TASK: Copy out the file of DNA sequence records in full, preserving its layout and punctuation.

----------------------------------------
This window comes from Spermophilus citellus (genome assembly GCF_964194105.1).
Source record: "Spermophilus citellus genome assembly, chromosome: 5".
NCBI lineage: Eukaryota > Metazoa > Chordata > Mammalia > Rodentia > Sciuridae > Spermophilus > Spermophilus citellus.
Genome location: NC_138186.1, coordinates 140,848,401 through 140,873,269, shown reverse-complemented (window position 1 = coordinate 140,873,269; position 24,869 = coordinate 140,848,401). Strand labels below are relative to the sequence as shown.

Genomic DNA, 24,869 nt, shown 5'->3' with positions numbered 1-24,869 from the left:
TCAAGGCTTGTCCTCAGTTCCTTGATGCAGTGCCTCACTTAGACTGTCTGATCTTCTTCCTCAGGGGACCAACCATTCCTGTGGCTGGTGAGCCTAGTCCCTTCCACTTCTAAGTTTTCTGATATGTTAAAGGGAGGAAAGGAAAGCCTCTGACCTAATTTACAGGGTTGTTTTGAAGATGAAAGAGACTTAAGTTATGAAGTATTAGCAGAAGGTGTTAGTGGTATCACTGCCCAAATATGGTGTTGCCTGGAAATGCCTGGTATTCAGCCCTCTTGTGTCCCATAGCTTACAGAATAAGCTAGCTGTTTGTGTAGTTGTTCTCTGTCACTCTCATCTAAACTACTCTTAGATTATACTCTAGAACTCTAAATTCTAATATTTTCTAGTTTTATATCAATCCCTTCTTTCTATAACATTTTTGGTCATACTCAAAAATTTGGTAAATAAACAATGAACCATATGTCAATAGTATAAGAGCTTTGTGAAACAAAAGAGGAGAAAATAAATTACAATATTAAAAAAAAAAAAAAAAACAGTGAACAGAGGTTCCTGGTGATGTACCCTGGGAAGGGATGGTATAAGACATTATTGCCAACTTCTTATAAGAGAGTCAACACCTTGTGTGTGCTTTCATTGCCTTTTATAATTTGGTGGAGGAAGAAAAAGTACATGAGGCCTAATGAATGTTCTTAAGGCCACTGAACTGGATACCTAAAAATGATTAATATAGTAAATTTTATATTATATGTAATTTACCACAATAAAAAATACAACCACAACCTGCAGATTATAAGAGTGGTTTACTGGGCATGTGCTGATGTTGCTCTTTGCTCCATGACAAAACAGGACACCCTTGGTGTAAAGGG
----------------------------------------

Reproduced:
This window comes from Spermophilus citellus (genome assembly GCF_964194105.1).
Source record: "Spermophilus citellus genome assembly, chromosome: 5".
NCBI lineage: Eukaryota > Metazoa > Chordata > Mammalia > Rodentia > Sciuridae > Spermophilus > Spermophilus citellus.
Genome location: NC_138186.1, coordinates 140,848,401 through 140,873,269, shown reverse-complemented (window position 1 = coordinate 140,873,269; position 24,869 = coordinate 140,848,401). Strand labels below are relative to the sequence as shown.

Genomic DNA, 24,869 nt, shown 5'->3' with positions numbered 1-24,869 from the left:
TCAAGGCTTGTCCTCAGTTCCTTGATGCAGTGCCTCACTTAGACTGTCTGATCTTCTTCCTCAGGGGACCAACCATTCCTGTGGCTGGTGAGCCTAGTCCCTTCCACTTCTAAGTTTTCTGATATGTTAAAGGGAGGAAAGGAAAGCCTCTGACCTAATTTACAGGGTTGTTTTGAAGATGAAAGAGACTTAAGTTATGAAGTATTAGCAGAAGGTGTTAGTGGTATCACTGCCCAAATATGGTGTTGCCTGGAAATGCCTGGTATTCAGCCCTCTTGTGTCCCATAGCTTACAGAATAAGCTAGCTGTTTGTGTAGTTGTTCTCTGTCACTCTCATCTAAACTACTCTTAGATTATACTCTAGAACTCTAAATTCTAATATTTTCTAGTTTTATATCAATCCCTTCTTTCTATAACATTTTTGGTCATACTCAAAAATTTGGTAAATAAACAATGAACCATATGTCAATAGTATAAGAGCTTTGTGAAACAAAAGAGGAGAAAATAAATTACAATATTAAAAAAAAAAAAAAAAACAGTGAACAGAGGTTCCTGGTGATGTACCCTGGGAAGGGATGGTATAAGACATTATTGCCAACTTCTTATAAGAGAGTCAACACCTTGTGTGTGCTTTCATTGCCTTTTATAATTTGGTGGAGGAAGAAAAAGTACATGAGGCCTAATGAATGTTCTTAAGGCCACTGAACTGGATACCTAAAAATGATTAATATAGTAAATTTTATATTATATGTAATTTACCACAATAAAAAATACAACCACAACCTGCAGATTATAAGAGTGGTTTACTGGGCATGTGCTGATGTTGCTCTTTGCTCCATGACAAAACAGGACACCCTTGGTGTAAAGGG